Hochberg: There are many LIV golfers deserving of a Masters spot. Thirteen of them, in fact. And they all got a spot in the tournament. No LIV guy who isn't in the field has a legitimate gripe, though that certainly wouldn't mollify Talor Gooch. Twelve LIV guys qualified for the Masters. The 13th, Joaquin Niemann, didn't. He received a special invitation from Augusta National Golf Club. But only after he made a real effort to qualify, traveling the globe to play non-LIV events. Gooch didn't do any of that.

Schwarb: I can see the eyerolls already but I say Talor Gooch. He won LIV’s individual points race last season, and going forward the majors should award exemptions to the previous year’s LIV champion. 

Harig: Oosthuizen and Gooch have the strongest arguments. Oosthuizen, of course, won two DP World Tour events at the end of last season and would all but certainly have earned an invite via the Official Golf Ranking if LIV Golf were getting any level of points. As it is, he’s ranked 43rd in Data Golf’s rankings. Gooch has become an easy target because of his “asterisk’’ comments but he did win three times on LIV last year, and that does mean something even if we don’t know exactly what. He played in three majors last year and should have played in the U.S. Open, but hurt himself with poor performances. Through all that, he’s still 39th in Data Golf.

Vara: Honestly, I’m not sure any of them can gripe, but perhaps the early defectors might have more of a case than when they first left. Not all the information was out there on how things would work. Then again, those that left later might have been under the assumption that some type of merger was on the horizon. I think it boils down to this, the LIV players took the money and they have to live with that. There are a handful of golfers that might have been in the field if LIV were getting world ranking points, but again, they chose money over competition and they have to live with that.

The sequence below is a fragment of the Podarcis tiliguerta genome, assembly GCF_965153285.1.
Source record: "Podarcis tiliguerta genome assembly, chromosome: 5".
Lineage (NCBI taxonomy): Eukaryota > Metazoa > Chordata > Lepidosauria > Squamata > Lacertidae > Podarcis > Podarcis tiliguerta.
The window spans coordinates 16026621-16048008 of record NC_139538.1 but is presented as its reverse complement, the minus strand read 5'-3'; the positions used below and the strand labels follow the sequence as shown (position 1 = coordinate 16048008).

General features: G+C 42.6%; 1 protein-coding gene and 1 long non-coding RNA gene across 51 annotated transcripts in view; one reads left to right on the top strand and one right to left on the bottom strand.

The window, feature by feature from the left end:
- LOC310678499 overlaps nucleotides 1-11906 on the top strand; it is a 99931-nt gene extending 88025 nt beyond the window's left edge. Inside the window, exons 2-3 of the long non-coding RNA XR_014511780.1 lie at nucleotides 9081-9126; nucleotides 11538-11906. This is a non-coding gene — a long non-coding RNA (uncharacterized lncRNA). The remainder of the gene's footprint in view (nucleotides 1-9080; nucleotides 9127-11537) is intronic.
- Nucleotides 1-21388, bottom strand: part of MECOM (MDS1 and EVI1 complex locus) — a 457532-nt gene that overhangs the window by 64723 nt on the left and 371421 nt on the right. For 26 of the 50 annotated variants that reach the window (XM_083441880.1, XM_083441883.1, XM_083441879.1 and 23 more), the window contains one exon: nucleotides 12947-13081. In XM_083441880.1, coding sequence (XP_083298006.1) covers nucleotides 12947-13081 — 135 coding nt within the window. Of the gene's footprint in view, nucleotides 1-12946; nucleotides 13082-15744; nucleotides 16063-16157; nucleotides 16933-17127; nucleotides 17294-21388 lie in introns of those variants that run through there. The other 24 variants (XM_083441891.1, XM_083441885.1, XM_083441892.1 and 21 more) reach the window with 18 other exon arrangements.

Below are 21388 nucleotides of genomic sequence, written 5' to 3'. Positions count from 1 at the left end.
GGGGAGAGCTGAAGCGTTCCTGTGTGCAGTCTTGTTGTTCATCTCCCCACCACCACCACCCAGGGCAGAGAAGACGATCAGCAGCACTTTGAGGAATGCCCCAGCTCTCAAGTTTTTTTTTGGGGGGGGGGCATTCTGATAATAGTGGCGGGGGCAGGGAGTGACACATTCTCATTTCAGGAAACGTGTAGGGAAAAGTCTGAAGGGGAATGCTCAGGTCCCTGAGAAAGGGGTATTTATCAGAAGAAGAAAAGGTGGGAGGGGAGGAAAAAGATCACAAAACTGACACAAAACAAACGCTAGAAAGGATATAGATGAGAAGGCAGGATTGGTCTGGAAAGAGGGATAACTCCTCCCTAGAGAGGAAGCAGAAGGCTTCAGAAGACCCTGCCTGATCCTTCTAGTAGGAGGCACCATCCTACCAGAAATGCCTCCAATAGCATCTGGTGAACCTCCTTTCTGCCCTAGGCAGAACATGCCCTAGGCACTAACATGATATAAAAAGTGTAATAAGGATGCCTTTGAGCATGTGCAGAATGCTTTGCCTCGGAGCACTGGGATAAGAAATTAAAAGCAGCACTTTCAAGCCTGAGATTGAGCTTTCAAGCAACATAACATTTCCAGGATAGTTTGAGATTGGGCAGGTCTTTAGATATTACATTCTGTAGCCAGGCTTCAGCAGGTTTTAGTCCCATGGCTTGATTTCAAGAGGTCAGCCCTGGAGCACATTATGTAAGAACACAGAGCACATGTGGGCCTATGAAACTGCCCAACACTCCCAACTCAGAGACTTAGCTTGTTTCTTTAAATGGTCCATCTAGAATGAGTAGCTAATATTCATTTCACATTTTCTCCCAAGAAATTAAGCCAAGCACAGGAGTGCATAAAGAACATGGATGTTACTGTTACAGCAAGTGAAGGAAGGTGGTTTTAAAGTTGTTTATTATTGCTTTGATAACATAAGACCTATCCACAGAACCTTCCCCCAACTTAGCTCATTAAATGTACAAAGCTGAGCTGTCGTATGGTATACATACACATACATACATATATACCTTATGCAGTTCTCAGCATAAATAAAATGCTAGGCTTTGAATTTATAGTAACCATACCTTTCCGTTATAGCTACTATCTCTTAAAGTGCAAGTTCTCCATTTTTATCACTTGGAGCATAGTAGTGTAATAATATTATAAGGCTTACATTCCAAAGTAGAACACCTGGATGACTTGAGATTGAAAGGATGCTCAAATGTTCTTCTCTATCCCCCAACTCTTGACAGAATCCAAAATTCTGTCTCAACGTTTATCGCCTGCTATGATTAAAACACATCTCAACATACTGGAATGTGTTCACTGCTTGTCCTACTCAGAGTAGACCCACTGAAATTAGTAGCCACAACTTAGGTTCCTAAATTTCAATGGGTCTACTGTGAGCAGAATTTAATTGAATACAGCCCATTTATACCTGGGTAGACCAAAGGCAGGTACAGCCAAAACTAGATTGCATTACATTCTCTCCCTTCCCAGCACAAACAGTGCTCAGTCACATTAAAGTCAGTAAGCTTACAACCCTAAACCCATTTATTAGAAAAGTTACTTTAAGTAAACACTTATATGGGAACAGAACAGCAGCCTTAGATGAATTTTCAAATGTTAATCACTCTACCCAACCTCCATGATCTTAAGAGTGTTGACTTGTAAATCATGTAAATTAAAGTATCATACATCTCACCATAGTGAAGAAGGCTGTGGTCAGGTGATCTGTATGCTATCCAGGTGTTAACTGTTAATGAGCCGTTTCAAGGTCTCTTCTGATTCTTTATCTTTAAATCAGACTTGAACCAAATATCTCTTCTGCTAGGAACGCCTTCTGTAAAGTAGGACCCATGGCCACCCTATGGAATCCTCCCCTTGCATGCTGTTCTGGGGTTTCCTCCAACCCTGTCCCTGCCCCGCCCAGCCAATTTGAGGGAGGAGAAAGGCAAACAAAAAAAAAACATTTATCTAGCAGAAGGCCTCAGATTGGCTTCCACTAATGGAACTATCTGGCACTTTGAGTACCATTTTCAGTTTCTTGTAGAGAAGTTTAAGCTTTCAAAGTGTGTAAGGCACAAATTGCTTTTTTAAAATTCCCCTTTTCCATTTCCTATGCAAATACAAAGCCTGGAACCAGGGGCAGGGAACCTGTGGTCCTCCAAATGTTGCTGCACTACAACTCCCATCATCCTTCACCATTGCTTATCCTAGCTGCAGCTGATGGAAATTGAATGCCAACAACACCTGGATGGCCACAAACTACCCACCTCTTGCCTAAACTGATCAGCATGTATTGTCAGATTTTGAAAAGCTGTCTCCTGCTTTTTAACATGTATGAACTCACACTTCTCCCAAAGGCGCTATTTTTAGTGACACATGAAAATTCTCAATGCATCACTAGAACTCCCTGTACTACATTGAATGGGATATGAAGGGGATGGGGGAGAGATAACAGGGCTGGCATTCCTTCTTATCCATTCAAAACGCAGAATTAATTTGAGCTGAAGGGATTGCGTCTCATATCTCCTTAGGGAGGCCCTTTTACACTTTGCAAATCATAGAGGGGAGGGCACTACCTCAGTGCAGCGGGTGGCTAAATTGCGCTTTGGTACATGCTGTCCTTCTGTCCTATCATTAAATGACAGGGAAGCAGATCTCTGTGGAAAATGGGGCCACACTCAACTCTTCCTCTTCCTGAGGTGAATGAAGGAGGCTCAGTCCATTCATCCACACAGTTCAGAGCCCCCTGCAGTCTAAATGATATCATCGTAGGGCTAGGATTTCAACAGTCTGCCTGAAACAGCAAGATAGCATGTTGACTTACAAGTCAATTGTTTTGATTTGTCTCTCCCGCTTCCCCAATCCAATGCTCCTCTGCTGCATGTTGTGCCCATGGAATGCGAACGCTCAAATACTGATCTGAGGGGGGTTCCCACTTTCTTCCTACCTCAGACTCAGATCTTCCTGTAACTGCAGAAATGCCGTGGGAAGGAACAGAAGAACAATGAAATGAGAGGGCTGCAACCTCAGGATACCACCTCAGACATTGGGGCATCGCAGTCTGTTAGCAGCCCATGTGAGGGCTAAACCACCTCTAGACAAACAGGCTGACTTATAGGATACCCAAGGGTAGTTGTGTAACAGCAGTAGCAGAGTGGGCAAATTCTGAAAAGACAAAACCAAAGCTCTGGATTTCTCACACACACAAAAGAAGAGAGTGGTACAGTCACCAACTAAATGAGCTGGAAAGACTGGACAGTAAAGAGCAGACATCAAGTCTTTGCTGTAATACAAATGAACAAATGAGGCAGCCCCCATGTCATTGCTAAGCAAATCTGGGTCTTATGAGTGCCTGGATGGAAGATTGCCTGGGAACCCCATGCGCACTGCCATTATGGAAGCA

Ritter: It’s the Gooch. Like Schwarb said, he won a bunch last year and took the tour’s season-long title. He should have a spot in the field, but he made his choice to join LIV and this is part of the consequences.

Could a LIV golfer snag the green jacket? Who has the best shot?

Pluym: Absolutely. Jon Rahm took home the green jacket in 2023. Phil Mickelson, Dustin Johnson, Patrick Reed and Bubba Watson are former winners, too. I don’t think you can count any of them out, especially with their experience at Augusta. And don’t forget about Brooks Koepka, who has four top 12s in his past six Masters, including two runner-up finishes.

Schwarb: Brooks Koepka lives for majors and showed what he learned from last year’s Masters Sunday by winning the very next major at Oak Hill. He’s very close to the top of my betting sheet.

Harig: No question. Rahm and Koepka did it last year and there’s no reason they can’t be in the mix again. Same for Cam Smith and Bryson DeChambeau and Dustin Johnson. Why not Joaquin Niemann or Tyrrell Hatton. Koepka seems like he has some unfinished business at Augusta National, with a couple of seconds (2019 and 2023) that left him frustrated

Hochberg: Oh, absolutely. A bunch of them have a shot. Jon Rahm, Brooks Koepka, Phil Mickelson and Patrick Reed all finished top-5 last year. None would surprise me by winning, save Mickelson. And then there's Joaquin Niemann and Cameron Smith, so that's six LIV guys who could win the Green Jacket.

Vara: I think this past year showed that the LIV golfers that are good enough to be at a major, can certainly win a major. With that said, I’d set that number at four of 13 with at least a decent chance of winning this week, Koepka, Rahm, Niemann and Smith. Speaking of Smith, I think this is a big year for him. When he left the PGA Tour, he was in the conversation as one of the best players on the planet, but his performance at the majors this past year saw him exit that conversation. It will be interesting to see if he can find his best form this year at the majors. 

Ritter: Each of the 13 LIV guys in the field has a shot (except maybe Phil and Sergio). I like Brooks and Cam Smith the best of the bunch. 

The Masters is the best golf gambling week of the year, and there are prop bet opportunities galore. What’s one off-the-radar prop you like this week? 

Pluym: I love the hole-in-one prop. There have been 33 aces in Masters history, the last by Stewart Cink in 2022. I’d put my money on Scheffler and Rory McIlroy.